Upheaval in the Nursing Home Industry

December 18, 2023

A dark web of nursing home owners make patient care difficult to assess


Image of a woman in blue scrubs holding the hand of someone else, in a caring way.
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Washington, D.C. — A small group of lesser-known nursing home chains with poor patient safety records are taking over a growing share of the long-term care industry as some of the larger players abandon the business.

Federal and state regulators have been slow to keep up with ownership changes, hampering critically needed increased oversight of recidivist companies. Some of these bad actors – which through acquisitions have doubled or tripled in size in recent years – have averaged over $100,000 in penalties. That’s three times the national level.

These are among the findings of a just-released Good Jobs First report, “Care At Risk: Upheaval in the Nursing Home Industry.” The report gathers and analyzes for the first time 28,000 regulatory enforcement actions from all 50 states, covering the past five years. The penalty records were obtained from both the federal Centers for Medicare and Medicaid Services (CMS) and from state regulators, which share responsibility for overseeing nursing homes.

“Because ownership changes are so frequent in the nursing home industry, it’s difficult to track which company to hold to account for problems,” said Good Jobs First Research Analyst and report author Siobhan Standaert. “And in too many states, we don’t know how patients are being cared for because our public records requests were denied.”

The penalties paint a picture of serious problems at many sites. An Illinois-based facility operated by Aperion Care was fined $243,000 for failing to properly administer blood work resulting in a resident death. A facility tied to Infinity Healthcare was penalized over $300,000 for failing to prevent physical and sexual abuse between residents.

The report also reveals:

  • Huge gaps in records availability: 17 states fail to put information on penalty cases on their agency websites and refused to supply it in response to open records requests submitted by Good Jobs First.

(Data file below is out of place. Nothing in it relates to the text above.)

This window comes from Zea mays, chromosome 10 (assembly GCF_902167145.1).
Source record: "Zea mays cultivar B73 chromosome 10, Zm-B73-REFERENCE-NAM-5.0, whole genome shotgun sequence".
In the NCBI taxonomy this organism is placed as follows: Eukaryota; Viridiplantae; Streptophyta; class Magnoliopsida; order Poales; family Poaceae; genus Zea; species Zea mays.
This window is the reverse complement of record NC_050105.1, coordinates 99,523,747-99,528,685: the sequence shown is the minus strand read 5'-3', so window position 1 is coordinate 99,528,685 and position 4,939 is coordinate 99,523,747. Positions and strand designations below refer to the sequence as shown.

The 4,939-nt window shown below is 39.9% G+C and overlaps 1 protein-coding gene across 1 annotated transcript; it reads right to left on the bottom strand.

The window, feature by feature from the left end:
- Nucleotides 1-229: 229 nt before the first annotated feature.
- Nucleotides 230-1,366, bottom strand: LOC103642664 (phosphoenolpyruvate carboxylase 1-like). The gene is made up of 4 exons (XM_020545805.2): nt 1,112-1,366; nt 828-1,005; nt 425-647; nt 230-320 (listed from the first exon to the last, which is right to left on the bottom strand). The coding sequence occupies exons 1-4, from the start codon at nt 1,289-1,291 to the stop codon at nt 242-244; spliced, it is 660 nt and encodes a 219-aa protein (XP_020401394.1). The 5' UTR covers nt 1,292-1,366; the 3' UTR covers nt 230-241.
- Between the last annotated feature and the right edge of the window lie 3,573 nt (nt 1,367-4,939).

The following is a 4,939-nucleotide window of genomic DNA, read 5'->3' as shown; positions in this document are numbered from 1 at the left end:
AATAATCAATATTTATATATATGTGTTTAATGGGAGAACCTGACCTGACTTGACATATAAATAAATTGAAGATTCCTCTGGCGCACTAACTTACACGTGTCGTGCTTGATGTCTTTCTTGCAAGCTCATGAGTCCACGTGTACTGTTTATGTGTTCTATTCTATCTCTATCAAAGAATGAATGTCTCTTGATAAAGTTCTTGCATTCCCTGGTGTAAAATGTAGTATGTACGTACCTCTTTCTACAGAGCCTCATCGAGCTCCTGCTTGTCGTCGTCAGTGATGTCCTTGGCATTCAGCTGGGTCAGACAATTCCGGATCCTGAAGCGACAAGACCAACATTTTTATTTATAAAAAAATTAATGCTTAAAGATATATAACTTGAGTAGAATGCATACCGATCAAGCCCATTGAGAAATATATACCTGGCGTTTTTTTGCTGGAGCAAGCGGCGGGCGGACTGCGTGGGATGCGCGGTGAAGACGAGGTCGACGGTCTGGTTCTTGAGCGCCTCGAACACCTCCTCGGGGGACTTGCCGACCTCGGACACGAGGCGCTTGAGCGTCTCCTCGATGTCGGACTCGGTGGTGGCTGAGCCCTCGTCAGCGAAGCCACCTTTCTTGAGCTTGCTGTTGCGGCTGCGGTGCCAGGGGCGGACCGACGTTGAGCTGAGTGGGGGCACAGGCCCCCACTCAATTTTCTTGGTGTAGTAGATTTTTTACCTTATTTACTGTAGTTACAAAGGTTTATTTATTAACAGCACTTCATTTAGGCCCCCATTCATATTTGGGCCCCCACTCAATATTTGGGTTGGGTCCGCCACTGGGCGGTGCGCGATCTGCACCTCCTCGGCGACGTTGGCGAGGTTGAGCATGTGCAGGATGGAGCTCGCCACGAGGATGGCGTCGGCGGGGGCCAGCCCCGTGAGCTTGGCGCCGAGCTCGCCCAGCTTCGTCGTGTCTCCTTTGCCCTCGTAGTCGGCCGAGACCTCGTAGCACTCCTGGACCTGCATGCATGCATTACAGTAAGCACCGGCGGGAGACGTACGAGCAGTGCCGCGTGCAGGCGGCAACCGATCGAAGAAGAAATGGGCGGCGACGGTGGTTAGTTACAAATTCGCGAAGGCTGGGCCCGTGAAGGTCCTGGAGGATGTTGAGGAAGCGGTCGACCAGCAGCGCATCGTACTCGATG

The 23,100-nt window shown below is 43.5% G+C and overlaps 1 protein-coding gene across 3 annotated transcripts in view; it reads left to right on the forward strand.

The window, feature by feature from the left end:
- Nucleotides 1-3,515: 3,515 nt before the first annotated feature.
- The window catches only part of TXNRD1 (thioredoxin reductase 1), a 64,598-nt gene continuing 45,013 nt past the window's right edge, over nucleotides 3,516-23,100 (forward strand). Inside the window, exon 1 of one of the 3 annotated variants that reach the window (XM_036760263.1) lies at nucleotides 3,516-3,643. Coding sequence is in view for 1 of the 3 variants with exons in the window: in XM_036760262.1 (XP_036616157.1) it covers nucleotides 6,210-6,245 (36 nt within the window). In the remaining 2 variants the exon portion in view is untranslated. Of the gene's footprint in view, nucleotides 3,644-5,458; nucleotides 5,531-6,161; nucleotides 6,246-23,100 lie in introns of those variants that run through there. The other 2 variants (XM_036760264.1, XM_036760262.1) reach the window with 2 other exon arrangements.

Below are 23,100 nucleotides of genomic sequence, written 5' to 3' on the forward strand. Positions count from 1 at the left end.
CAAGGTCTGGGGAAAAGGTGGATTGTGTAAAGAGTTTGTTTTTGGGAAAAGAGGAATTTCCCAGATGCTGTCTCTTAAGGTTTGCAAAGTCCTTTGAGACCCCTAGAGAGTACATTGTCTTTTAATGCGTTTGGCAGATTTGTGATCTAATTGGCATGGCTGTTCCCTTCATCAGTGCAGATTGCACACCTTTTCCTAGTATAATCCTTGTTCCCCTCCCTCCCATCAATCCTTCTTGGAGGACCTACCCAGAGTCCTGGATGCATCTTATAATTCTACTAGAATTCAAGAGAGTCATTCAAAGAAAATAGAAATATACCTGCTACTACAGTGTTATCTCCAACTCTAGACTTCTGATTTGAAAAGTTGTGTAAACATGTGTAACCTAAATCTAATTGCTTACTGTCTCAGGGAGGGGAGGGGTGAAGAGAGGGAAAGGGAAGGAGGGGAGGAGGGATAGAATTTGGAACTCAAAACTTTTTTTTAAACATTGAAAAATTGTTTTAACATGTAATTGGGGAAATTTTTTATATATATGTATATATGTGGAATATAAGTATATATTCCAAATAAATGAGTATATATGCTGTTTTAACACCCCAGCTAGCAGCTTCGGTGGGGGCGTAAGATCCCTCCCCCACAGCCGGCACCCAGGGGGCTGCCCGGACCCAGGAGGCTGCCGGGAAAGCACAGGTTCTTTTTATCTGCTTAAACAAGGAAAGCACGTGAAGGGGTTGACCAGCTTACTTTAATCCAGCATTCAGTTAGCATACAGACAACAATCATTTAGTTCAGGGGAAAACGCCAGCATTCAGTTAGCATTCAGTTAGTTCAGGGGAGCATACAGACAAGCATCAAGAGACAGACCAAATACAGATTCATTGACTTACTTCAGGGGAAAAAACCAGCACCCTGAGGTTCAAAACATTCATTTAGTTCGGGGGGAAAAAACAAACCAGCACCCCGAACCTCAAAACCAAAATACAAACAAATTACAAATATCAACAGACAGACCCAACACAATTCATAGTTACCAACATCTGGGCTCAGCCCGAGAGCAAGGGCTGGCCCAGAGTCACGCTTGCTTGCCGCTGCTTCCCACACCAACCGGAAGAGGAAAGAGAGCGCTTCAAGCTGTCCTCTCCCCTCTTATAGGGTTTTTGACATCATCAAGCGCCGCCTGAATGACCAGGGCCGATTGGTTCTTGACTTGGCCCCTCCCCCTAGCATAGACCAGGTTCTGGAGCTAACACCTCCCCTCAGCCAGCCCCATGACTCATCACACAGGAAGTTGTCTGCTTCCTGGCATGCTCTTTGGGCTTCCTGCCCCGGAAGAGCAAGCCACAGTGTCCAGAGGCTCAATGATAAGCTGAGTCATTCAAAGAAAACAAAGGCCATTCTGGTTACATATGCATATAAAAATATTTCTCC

• States such as Oregon, California, and Arkansas have brought an average of over 15 cases per facility over the past five years and have imposed an average of more than $100,000 in fines per facility.
  • States such as Alabama and Maine have averaged fewer than 2 cases and under $25,000 in fines per facility.
  • Some firms with the worst penalty loads, such as Arcadia Care, Brius Health Care, Aperion Care, and Infinity Healthcare Management, also perform poorly in the federal government’s nursing home rating system, averaging only 2 on a 1-5 scale where 5 is best.
  • In many regulatory records, the circumstances behind the penalty were not available, making it difficult to assess the depth of problems.

The new nursing home staffing requirements announced recently by CMS may improve the situation in facilities across the country, but only if they are adequately enforced.

CMS also needs to improve its own information gathering. For a long time, the agency’s data collection failed to keep up with ownership changes in the nursing home industry, especially when private equity firms began making acquisitions in the early 2000s. This made it difficult to see how these ownership changes were affecting the quality of care.

A provision in the Affordable Care Act of 2010 was designed to rectify this by expanding ownership data collection by CMS and requiring that the data be shared with the public. That requirement was largely ignored until last year.

“It’s good to see CMS finally making a more serious effort to monitor complex ownership structures, but there still seem to be serious gaps in the agency’s system,” Standaert said. “Better transparency by itself will not eliminate deficiencies in the quality of care, but it will make it easier to identify the worst operators that most need to improve their practices.”

Read all of our findings here.